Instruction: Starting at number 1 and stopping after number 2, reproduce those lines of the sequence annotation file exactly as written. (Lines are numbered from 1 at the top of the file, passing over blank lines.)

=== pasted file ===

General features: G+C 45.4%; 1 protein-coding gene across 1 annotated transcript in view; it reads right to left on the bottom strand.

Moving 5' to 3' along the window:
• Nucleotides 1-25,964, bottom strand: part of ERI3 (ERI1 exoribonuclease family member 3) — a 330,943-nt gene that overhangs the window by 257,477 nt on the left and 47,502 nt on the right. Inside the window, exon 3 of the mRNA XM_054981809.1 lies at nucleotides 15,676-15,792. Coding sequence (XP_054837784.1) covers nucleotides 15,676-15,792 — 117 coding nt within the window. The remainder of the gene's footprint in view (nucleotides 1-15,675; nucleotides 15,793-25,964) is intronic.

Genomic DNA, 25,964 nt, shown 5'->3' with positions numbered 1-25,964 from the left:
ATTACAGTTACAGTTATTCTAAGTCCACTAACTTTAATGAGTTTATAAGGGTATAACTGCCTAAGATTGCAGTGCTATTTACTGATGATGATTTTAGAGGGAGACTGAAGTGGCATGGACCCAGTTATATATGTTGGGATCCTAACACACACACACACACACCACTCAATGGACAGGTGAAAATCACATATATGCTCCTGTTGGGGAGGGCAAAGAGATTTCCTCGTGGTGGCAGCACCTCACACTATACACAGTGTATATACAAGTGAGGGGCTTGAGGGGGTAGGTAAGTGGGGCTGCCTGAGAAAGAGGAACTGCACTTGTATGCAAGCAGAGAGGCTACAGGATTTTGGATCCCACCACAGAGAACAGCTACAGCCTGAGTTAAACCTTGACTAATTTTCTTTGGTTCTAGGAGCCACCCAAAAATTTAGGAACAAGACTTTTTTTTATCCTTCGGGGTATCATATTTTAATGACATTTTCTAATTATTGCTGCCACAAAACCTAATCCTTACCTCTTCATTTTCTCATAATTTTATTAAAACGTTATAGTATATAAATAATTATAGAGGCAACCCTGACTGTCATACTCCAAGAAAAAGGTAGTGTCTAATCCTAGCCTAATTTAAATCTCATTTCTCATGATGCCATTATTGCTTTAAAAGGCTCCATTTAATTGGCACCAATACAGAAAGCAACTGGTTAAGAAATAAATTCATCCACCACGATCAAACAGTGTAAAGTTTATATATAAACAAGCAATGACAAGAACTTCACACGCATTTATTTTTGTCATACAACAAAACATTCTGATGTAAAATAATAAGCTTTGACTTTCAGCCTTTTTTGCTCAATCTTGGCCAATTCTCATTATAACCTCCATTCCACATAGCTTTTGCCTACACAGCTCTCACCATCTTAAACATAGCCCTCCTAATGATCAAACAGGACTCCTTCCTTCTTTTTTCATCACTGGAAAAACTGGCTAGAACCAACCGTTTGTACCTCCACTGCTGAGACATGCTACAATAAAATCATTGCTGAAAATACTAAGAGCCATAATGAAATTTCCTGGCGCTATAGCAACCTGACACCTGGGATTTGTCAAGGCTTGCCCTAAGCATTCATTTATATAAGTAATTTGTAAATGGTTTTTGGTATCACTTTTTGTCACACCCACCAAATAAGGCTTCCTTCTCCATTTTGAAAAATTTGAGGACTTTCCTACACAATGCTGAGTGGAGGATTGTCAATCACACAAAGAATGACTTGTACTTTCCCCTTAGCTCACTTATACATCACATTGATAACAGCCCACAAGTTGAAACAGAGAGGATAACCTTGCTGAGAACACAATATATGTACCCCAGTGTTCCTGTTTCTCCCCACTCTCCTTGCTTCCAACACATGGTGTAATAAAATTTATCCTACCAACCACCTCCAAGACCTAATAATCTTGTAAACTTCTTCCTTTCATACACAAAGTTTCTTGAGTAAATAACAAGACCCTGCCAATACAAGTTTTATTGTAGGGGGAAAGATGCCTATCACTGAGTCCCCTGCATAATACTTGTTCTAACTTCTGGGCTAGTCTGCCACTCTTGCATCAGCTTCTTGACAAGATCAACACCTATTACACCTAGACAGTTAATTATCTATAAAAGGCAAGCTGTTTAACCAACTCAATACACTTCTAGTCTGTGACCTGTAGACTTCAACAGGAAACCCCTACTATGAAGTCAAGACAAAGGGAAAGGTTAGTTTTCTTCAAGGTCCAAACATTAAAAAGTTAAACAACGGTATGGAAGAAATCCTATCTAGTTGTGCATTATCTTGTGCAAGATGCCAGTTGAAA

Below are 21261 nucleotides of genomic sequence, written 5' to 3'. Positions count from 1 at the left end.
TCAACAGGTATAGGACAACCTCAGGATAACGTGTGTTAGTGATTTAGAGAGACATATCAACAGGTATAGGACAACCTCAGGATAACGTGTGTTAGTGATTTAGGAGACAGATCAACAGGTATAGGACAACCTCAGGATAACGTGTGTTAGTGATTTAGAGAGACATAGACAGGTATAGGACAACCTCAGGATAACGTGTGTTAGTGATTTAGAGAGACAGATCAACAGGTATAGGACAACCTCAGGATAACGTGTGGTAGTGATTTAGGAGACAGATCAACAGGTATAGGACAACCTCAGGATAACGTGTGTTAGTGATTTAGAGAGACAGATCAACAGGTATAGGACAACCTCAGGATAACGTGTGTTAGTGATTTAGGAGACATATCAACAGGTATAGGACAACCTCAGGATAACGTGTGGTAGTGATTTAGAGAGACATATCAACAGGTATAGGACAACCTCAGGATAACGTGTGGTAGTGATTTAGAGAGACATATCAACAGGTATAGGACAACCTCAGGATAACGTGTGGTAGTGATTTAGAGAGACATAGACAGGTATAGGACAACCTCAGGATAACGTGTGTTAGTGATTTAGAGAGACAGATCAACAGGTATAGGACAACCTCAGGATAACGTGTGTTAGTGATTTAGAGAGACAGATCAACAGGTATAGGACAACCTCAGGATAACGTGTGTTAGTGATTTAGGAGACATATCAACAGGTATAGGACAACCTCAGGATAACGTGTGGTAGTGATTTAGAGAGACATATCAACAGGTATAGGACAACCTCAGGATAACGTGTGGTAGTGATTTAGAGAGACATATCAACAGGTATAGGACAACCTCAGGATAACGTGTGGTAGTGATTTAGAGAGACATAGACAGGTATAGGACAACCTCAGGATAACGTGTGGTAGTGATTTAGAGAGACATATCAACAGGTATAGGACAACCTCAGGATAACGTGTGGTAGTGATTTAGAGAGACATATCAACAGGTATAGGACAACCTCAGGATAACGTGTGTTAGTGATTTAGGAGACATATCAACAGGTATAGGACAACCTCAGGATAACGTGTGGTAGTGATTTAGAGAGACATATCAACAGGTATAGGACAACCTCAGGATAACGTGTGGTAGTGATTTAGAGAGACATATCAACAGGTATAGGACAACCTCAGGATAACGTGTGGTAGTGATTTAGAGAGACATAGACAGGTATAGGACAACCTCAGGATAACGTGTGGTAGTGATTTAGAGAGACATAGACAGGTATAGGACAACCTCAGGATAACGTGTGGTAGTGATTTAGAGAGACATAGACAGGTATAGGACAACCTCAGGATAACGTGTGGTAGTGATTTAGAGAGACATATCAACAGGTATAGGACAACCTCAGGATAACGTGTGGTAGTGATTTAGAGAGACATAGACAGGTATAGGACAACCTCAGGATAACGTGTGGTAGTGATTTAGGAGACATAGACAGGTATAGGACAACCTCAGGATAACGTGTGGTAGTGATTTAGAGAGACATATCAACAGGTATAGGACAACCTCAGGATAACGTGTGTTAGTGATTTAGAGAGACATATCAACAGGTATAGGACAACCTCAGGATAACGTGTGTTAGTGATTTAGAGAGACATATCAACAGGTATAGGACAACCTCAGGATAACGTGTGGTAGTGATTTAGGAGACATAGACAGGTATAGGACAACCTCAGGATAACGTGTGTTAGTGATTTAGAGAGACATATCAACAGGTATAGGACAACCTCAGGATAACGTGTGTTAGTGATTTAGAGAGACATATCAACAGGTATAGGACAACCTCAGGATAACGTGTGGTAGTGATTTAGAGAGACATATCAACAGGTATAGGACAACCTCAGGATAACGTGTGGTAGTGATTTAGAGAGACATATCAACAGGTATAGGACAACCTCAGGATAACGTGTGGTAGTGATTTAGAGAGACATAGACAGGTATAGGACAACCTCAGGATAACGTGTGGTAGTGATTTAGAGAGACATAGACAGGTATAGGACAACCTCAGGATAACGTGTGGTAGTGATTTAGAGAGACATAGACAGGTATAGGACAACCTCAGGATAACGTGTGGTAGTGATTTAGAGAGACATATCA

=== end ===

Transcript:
General features: G+C 45.4%; 1 protein-coding gene across 1 annotated transcript in view; it reads right to left on the bottom strand.

Moving 5' to 3' along the window: